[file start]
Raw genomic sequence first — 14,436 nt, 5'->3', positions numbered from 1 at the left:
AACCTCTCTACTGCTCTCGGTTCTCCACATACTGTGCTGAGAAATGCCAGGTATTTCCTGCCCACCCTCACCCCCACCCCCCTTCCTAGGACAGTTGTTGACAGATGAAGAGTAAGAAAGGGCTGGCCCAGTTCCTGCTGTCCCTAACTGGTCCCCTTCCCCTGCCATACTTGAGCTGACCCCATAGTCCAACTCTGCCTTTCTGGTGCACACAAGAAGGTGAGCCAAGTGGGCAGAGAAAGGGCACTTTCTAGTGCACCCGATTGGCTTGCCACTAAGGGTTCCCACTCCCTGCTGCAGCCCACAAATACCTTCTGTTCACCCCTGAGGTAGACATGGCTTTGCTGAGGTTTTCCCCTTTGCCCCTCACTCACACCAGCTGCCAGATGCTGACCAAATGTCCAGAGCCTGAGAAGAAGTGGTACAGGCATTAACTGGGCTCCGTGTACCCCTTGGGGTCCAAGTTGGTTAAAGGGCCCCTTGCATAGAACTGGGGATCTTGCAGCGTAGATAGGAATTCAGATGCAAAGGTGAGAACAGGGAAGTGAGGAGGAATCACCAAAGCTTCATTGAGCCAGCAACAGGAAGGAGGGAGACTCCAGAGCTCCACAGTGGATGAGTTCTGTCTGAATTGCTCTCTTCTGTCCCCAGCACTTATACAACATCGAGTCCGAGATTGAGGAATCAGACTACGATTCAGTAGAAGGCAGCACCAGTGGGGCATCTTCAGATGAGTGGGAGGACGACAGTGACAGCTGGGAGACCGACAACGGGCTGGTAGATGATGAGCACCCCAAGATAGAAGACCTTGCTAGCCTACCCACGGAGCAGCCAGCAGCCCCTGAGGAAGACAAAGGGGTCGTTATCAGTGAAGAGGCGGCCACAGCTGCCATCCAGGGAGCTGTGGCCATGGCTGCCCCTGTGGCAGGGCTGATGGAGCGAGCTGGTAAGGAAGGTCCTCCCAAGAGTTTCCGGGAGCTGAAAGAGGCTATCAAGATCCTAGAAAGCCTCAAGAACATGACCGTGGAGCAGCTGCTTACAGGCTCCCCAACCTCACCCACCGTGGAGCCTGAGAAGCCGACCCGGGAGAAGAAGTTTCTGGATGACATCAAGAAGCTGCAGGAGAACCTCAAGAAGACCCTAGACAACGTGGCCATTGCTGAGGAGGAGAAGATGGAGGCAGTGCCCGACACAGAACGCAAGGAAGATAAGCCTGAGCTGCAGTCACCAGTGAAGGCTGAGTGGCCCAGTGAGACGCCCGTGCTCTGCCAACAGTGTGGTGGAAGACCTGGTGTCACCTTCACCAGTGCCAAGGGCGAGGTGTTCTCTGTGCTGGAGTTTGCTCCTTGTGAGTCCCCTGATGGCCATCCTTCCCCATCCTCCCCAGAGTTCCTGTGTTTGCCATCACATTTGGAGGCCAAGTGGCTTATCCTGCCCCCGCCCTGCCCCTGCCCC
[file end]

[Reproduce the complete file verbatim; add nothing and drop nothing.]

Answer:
Raw genomic sequence first — 14,436 nt, 5'->3', positions numbered from 1 at the left:
AACCTCTCTACTGCTCTCGGTTCTCCACATACTGTGCTGAGAAATGCCAGGTATTTCCTGCCCACCCTCACCCCCACCCCCCTTCCTAGGACAGTTGTTGACAGATGAAGAGTAAGAAAGGGCTGGCCCAGTTCCTGCTGTCCCTAACTGGTCCCCTTCCCCTGCCATACTTGAGCTGACCCCATAGTCCAACTCTGCCTTTCTGGTGCACACAAGAAGGTGAGCCAAGTGGGCAGAGAAAGGGCACTTTCTAGTGCACCCGATTGGCTTGCCACTAAGGGTTCCCACTCCCTGCTGCAGCCCACAAATACCTTCTGTTCACCCCTGAGGTAGACATGGCTTTGCTGAGGTTTTCCCCTTTGCCCCTCACTCACACCAGCTGCCAGATGCTGACCAAATGTCCAGAGCCTGAGAAGAAGTGGTACAGGCATTAACTGGGCTCCGTGTACCCCTTGGGGTCCAAGTTGGTTAAAGGGCCCCTTGCATAGAACTGGGGATCTTGCAGCGTAGATAGGAATTCAGATGCAAAGGTGAGAACAGGGAAGTGAGGAGGAATCACCAAAGCTTCATTGAGCCAGCAACAGGAAGGAGGGAGACTCCAGAGCTCCACAGTGGATGAGTTCTGTCTGAATTGCTCTCTTCTGTCCCCAGCACTTATACAACATCGAGTCCGAGATTGAGGAATCAGACTACGATTCAGTAGAAGGCAGCACCAGTGGGGCATCTTCAGATGAGTGGGAGGACGACAGTGACAGCTGGGAGACCGACAACGGGCTGGTAGATGATGAGCACCCCAAGATAGAAGACCTTGCTAGCCTACCCACGGAGCAGCCAGCAGCCCCTGAGGAAGACAAAGGGGTCGTTATCAGTGAAGAGGCGGCCACAGCTGCCATCCAGGGAGCTGTGGCCATGGCTGCCCCTGTGGCAGGGCTGATGGAGCGAGCTGGTAAGGAAGGTCCTCCCAAGAGTTTCCGGGAGCTGAAAGAGGCTATCAAGATCCTAGAAAGCCTCAAGAACATGACCGTGGAGCAGCTGCTTACAGGCTCCCCAACCTCACCCACCGTGGAGCCTGAGAAGCCGACCCGGGAGAAGAAGTTTCTGGATGACATCAAGAAGCTGCAGGAGAACCTCAAGAAGACCCTAGACAACGTGGCCATTGCTGAGGAGGAGAAGATGGAGGCAGTGCCCGACACAGAACGCAAGGAAGATAAGCCTGAGCTGCAGTCACCAGTGAAGGCTGAGTGGCCCAGTGAGACGCCCGTGCTCTGCCAACAGTGTGGTGGAAGACCTGGTGTCACCTTCACCAGTGCCAAGGGCGAGGTGTTCTCTGTGCTGGAGTTTGCTCCTTGTGAGTCCCCTGATGGCCATCCTTCCCCATCCTCCCCAGAGTTCCTGTGTTTGCCATCACATTTGGAGGCCAAGTGGCTTATCCTGCCCCCGCCCTGCCCCTGCCCC